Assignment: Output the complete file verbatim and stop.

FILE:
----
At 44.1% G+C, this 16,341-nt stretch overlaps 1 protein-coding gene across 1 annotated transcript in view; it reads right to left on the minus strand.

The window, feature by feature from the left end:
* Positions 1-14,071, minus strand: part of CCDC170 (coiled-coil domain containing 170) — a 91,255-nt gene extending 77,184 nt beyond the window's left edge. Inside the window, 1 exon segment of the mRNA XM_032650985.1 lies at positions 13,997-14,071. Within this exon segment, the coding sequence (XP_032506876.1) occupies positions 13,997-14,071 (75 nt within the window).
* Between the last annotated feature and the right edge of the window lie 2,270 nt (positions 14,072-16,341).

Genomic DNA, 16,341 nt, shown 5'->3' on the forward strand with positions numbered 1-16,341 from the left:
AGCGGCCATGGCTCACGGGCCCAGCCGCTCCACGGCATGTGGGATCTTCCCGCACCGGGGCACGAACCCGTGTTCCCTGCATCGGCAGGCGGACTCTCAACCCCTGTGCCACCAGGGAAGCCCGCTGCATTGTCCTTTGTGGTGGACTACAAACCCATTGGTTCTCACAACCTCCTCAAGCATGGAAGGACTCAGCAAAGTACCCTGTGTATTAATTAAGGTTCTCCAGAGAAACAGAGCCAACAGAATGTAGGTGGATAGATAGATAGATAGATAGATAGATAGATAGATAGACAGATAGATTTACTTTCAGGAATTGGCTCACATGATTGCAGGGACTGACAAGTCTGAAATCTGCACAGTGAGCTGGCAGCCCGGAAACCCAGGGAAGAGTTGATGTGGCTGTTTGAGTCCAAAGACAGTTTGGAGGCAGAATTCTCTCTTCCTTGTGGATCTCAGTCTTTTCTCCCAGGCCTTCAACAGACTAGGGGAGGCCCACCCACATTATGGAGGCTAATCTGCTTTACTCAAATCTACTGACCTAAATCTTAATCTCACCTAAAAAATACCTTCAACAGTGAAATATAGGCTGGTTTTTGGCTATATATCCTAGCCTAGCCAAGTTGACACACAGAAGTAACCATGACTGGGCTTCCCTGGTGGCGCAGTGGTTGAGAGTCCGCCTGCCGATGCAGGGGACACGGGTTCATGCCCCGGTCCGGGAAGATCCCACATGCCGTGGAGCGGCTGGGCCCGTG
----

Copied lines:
At 44.1% G+C, this 16,341-nt stretch overlaps 1 protein-coding gene across 1 annotated transcript in view; it reads right to left on the minus strand.

The window, feature by feature from the left end:
* Positions 1-14,071, minus strand: part of CCDC170 (coiled-coil domain containing 170) — a 91,255-nt gene extending 77,184 nt beyond the window's left edge. Inside the window, 1 exon segment of the mRNA XM_032650985.1 lies at positions 13,997-14,071. Within this exon segment, the coding sequence (XP_032506876.1) occupies positions 13,997-14,071 (75 nt within the window).
* Between the last annotated feature and the right edge of the window lie 2,270 nt (positions 14,072-16,341).

Genomic DNA, 16,341 nt, shown 5'->3' on the forward strand with positions numbered 1-16,341 from the left:
AGCGGCCATGGCTCACGGGCCCAGCCGCTCCACGGCATGTGGGATCTTCCCGCACCGGGGCACGAACCCGTGTTCCCTGCATCGGCAGGCGGACTCTCAACCCCTGTGCCACCAGGGAAGCCCGCTGCATTGTCCTTTGTGGTGGACTACAAACCCATTGGTTCTCACAACCTCCTCAAGCATGGAAGGACTCAGCAAAGTACCCTGTGTATTAATTAAGGTTCTCCAGAGAAACAGAGCCAACAGAATGTAGGTGGATAGATAGATAGATAGATAGATAGATAGATAGATAGACAGATAGATTTACTTTCAGGAATTGGCTCACATGATTGCAGGGACTGACAAGTCTGAAATCTGCACAGTGAGCTGGCAGCCCGGAAACCCAGGGAAGAGTTGATGTGGCTGTTTGAGTCCAAAGACAGTTTGGAGGCAGAATTCTCTCTTCCTTGTGGATCTCAGTCTTTTCTCCCAGGCCTTCAACAGACTAGGGGAGGCCCACCCACATTATGGAGGCTAATCTGCTTTACTCAAATCTACTGACCTAAATCTTAATCTCACCTAAAAAATACCTTCAACAGTGAAATATAGGCTGGTTTTTGGCTATATATCCTAGCCTAGCCAAGTTGACACACAGAAGTAACCATGACTGGGCTTCCCTGGTGGCGCAGTGGTTGAGAGTCCGCCTGCCGATGCAGGGGACACGGGTTCATGCCCCGGTCCGGGAAGATCCCACATGCCGTGGAGCGGCTGGGCCCGTG